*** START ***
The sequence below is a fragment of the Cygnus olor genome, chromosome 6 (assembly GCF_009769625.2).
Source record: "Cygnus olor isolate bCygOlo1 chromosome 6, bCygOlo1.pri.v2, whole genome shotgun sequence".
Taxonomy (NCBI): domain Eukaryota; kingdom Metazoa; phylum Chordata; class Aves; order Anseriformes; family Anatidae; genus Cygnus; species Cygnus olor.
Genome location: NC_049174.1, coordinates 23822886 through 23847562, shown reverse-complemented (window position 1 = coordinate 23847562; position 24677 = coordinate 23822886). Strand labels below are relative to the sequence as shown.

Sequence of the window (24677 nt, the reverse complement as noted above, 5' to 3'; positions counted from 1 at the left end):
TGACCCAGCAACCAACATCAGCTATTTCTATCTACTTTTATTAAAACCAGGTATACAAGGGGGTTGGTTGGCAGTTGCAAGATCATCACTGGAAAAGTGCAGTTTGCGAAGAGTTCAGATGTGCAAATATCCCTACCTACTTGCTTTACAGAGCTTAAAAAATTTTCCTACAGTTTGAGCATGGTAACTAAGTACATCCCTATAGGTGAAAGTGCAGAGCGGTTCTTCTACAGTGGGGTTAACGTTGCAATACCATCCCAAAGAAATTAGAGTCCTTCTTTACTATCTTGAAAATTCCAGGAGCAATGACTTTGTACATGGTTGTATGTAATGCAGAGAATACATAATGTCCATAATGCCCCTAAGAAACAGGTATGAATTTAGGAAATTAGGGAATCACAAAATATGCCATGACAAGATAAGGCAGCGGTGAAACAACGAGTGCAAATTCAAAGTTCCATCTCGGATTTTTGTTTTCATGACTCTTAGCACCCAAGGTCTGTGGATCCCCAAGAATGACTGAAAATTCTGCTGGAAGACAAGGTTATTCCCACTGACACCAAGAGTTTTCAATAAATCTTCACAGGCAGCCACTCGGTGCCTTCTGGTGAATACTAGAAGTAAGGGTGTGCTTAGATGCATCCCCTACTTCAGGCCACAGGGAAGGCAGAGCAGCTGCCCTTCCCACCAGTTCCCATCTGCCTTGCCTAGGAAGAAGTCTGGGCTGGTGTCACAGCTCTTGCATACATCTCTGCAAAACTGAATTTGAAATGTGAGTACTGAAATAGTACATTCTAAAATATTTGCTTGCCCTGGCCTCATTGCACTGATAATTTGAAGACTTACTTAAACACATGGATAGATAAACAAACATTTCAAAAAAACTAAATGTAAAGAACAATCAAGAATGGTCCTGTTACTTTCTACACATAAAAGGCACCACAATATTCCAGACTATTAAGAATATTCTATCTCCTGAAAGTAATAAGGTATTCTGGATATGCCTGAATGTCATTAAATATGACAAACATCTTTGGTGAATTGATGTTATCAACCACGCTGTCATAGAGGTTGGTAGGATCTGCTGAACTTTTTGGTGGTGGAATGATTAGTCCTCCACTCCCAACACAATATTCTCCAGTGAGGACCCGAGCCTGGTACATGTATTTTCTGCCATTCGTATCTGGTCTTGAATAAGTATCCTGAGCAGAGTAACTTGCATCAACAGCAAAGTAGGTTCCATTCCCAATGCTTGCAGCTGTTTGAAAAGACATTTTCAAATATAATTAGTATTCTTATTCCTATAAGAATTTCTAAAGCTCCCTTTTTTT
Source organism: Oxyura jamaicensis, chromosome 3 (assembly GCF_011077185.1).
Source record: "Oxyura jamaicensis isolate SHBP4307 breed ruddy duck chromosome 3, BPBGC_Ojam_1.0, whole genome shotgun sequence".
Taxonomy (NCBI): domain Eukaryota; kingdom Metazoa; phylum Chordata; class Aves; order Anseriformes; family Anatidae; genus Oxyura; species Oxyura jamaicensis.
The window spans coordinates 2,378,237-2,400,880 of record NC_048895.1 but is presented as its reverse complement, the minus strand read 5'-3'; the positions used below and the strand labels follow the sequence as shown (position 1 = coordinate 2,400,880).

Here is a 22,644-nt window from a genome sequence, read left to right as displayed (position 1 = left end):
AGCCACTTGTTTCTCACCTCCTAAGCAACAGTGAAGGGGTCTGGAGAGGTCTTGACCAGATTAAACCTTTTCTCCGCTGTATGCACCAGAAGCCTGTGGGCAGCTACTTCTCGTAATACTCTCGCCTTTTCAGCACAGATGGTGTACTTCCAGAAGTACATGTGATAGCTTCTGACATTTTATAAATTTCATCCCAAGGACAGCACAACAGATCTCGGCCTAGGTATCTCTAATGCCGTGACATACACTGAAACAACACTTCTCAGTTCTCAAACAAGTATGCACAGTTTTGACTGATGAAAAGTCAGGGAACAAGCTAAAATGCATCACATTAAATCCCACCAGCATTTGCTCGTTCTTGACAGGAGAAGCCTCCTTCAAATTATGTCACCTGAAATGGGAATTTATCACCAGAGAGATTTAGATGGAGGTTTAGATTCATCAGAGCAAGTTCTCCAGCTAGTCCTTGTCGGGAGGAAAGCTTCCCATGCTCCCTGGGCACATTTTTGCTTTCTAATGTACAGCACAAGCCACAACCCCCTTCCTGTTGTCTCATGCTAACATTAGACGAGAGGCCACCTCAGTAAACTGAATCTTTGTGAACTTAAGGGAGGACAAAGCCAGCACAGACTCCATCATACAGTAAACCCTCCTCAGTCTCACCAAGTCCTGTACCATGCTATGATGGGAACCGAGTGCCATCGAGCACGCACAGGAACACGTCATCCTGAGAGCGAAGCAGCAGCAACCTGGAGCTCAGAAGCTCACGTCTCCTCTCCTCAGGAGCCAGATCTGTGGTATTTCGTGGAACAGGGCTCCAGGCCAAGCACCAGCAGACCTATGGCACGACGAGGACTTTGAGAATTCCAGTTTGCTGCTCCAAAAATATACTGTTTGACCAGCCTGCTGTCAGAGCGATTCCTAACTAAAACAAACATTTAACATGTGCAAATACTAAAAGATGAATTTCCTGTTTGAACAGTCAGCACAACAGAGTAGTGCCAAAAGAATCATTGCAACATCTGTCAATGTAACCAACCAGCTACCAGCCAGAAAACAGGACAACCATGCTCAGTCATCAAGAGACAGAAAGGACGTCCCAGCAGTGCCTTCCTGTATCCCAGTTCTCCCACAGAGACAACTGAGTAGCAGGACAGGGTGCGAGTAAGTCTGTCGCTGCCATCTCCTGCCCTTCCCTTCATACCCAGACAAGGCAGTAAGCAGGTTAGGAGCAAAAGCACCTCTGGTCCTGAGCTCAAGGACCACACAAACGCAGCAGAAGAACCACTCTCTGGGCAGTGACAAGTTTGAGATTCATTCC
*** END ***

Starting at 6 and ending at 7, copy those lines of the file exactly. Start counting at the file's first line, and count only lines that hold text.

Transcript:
TGACCCAGCAACCAACATCAGCTATTTCTATCTACTTTTATTAAAACCAGGTATACAAGGGGGTTGGTTGGCAGTTGCAAGATCATCACTGGAAAAGTGCAGTTTGCGAAGAGTTCAGATGTGCAAATATCCCTACCTACTTGCTTTACAGAGCTTAAAAAATTTTCCTACAGTTTGAGCATGGTAACTAAGTACATCCCTATAGGTGAAAGTGCAGAGCGGTTCTTCTACAGTGGGGTTAACGTTGCAATACCATCCCAAAGAAATTAGAGTCCTTCTTTACTATCTTGAAAATTCCAGGAGCAATGACTTTGTACATGGTTGTATGTAATGCAGAGAATACATAATGTCCATAATGCCCCTAAGAAACAGGTATGAATTTAGGAAATTAGGGAATCACAAAATATGCCATGACAAGATAAGGCAGCGGTGAAACAACGAGTGCAAATTCAAAGTTCCATCTCGGATTTTTGTTTTCATGACTCTTAGCACCCAAGGTCTGTGGATCCCCAAGAATGACTGAAAATTCTGCTGGAAGACAAGGTTATTCCCACTGACACCAAGAGTTTTCAATAAATCTTCACAGGCAGCCACTCGGTGCCTTCTGGTGAATACTAGAAGTAAGGGTGTGCTTAGATGCATCCCCTACTTCAGGCCACAGGGAAGGCAGAGCAGCTGCCCTTCCCACCAGTTCCCATCTGCCTTGCCTAGGAAGAAGTCTGGGCTGGTGTCACAGCTCTTGCATACATCTCTGCAAAACTGAATTTGAAATGTGAGTACTGAAATAGTACATTCTAAAATATTTGCTTGCCCTGGCCTCATTGCACTGATAATTTGAAGACTTACTTAAACACATGGATAGATAAACAAACATTTCAAAAAAACTAAATGTAAAGAACAATCAAGAATGGTCCTGTTACTTTCTACACATAAAAGGCACCACAATATTCCAGACTATTAAGAATATTCTATCTCCTGAAAGTAATAAGGTATTCTGGATATGCCTGAATGTCATTAAATATGACAAACATCTTTGGTGAATTGATGTTATCAACCACGCTGTCATAGAGGTTGGTAGGATCTGCTGAACTTTTTGGTGGTGGAATGATTAGTCCTCCACTCCCAACACAATATTCTCCAGTGAGGACCCGAGCCTGGTACATGTATTTTCTGCCATTCGTATCTGGTCTTGAATAAGTATCCTGAGCAGAGTAACTTGCATCAACAGCAAAGTAGGTTCCATTCCCAATGCTTGCAGCTGTTTGAAAAGACATTTTCAAATATAATTAGTATTCTTATTCCTATAAGAATTTCTAAAGCTCCCTTTTTTT
Source organism: Oxyura jamaicensis, chromosome 3 (assembly GCF_011077185.1).